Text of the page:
From that moment forth, Mother Plutarque saw a sombre veil, which was never more lifted, descend over the old man’s candid face.
On the following day, on the day after, and on the day after that, it had to be done again.
M. Mabeuf went out with a book and returned with a coin. As the second-hand dealers perceived that he was forced to sell, they purchased of him for twenty sous that for which he had paid twenty francs, sometimes at those very shops. Volume by volume, the whole library went the same road. He said at times: “But I am eighty;” as though he cherished some secret hope that he should arrive at the end of his days before reaching the end of his books. His melancholy increased. Once, however, he had a pleasure. He had gone out with a Robert Estienne, which he had sold for thirty-five sous under the Quai Malaquais, and he returned with an Aldus which he had bought for forty sous in the Rue des Grès.—“I owe five sous,” he said, beaming on Mother Plutarque. That day he had no dinner.
He belonged to the Horticultural Society. His destitution became known there. The president of the society came to see him, promised to speak to the Minister of Agriculture and Commerce about him, and did so.—“Why, what!” exclaimed the Minister, “I should think so! An old savant! a botanist! an inoffensive man! Something must be done for him!” On the following day, M. Mabeuf received an invitation to dine with the Minister. Trembling with joy, he showed the letter to Mother Plutarque. “We are saved!” said he. On the day appointed, he went to the Minister’s house. He perceived that his ragged cravat, his long, square coat, and his waxed shoes astonished the ushers. No one spoke to him, not even the Minister. About ten o’clock in the evening, while he was still waiting for a word, he heard the Minister’s wife, a beautiful woman in a low-necked gown whom he had not ventured to approach, inquire: “Who is that old gentleman?” He returned home on foot at midnight, in a driving rain-storm. He had sold an Elzevir to pay for a carriage in which to go thither.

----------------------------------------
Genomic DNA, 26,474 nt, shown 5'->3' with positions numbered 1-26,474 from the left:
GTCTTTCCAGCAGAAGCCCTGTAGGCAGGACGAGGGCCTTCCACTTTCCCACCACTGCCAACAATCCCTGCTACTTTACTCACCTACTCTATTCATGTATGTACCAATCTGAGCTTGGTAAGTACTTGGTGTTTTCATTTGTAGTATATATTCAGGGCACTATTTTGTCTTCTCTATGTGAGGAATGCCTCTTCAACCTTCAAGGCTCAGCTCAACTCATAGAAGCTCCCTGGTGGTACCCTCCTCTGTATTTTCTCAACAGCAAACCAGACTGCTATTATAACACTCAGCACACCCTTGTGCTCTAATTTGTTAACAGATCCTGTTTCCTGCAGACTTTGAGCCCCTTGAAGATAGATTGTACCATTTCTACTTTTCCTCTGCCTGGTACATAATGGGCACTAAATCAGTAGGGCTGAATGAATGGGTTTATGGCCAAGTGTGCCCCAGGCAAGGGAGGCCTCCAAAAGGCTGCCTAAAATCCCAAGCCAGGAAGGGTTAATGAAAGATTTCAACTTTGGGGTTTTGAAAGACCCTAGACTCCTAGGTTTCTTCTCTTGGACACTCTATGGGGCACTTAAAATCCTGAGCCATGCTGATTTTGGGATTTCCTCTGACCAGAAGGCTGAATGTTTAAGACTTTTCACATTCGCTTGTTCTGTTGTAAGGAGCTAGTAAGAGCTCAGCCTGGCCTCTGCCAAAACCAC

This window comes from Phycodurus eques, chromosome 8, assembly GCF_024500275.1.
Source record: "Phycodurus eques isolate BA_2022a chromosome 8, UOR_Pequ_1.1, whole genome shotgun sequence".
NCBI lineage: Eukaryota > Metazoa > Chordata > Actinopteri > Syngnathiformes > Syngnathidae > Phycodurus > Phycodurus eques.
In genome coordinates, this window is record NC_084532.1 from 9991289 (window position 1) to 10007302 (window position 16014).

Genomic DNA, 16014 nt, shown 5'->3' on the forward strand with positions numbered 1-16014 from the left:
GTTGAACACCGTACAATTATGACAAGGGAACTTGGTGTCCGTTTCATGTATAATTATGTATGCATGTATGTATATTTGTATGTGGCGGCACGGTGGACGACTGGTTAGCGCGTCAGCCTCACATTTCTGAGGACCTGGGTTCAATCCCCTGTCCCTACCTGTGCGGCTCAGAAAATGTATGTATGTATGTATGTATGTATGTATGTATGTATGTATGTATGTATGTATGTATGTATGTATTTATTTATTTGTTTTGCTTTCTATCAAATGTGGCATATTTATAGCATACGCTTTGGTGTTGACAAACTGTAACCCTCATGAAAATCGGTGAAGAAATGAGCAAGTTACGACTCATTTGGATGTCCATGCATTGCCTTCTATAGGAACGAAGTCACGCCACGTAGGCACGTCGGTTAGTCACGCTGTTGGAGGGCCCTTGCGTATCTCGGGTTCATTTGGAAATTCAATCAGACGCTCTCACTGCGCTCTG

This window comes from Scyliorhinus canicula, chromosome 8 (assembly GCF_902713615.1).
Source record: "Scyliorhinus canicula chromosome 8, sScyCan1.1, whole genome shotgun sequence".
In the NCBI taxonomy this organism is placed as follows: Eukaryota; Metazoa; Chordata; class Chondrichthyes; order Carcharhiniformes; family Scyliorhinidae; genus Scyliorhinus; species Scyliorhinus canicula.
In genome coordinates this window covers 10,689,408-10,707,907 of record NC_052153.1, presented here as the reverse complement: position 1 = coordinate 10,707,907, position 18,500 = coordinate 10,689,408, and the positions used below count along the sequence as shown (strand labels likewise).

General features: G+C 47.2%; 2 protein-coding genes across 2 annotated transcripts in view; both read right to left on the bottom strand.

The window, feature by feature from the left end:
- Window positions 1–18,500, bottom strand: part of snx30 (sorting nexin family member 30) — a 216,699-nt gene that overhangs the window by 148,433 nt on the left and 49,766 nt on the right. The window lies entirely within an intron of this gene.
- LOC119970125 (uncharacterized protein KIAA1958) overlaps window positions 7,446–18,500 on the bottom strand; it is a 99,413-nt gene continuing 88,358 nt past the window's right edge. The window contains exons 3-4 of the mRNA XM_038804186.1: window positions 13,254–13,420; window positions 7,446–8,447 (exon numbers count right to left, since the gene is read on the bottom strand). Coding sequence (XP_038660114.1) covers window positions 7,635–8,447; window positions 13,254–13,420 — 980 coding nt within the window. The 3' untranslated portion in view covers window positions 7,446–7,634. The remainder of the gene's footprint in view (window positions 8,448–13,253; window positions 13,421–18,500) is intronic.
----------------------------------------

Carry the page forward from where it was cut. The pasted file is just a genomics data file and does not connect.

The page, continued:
He had acquired the habit of reading a few pages in his Diogenes Laertius every night, before he went to bed. He knew enough Greek to enjoy the peculiarities of the text which he owned. He had now no other enjoyment. Several weeks passed. All at once, Mother Plutarque fell ill. There is one thing sadder than having no money with which to buy bread at the baker’s and that is having no money to purchase drugs at the apothecary’s. One evening, the doctor had ordered a very expensive potion. And the malady was growing worse; a nurse was required. M. Mabeuf opened his bookcase; there was nothing there. The last volume had taken its departure. All that was left to him was Diogenes Laertius. He put this unique copy under his arm, and went out. It was the 4th of June, 1832; he went to the Porte Saint-Jacques, to Royal’s successor, and returned with one hundred francs. He laid the pile of five-franc pieces on the old serving-woman’s nightstand, and returned to his chamber without saying a word.
On the following morning, at dawn, he seated himself on the overturned post in his garden, and he could be seen over the top of the hedge, sitting the whole morning motionless, with drooping head, his eyes vaguely fixed on the withered flower-beds. It rained at intervals; the old man did not seem to perceive the fact.
In the afternoon, extraordinary noises broke out in Paris. They resembled shots and the clamors of a multitude.
Father Mabeuf raised his head. He saw a gardener passing, and inquired:—
“What is it?”
The gardener, spade on back, replied in the most unconcerned tone:—
“It is the riots.”
“Yes, they are fighting.”
“Why are they fighting?”
“Ah, good Heavens!” ejaculated the gardener.
“In what direction?” went on M. Mabeuf.
“In the neighborhood of the Arsenal.”
Father Mabeuf went to his room, took his hat, mechanically sought for a book to place under his arm, found none, said: “Ah! truly!” and went off with a bewildered air.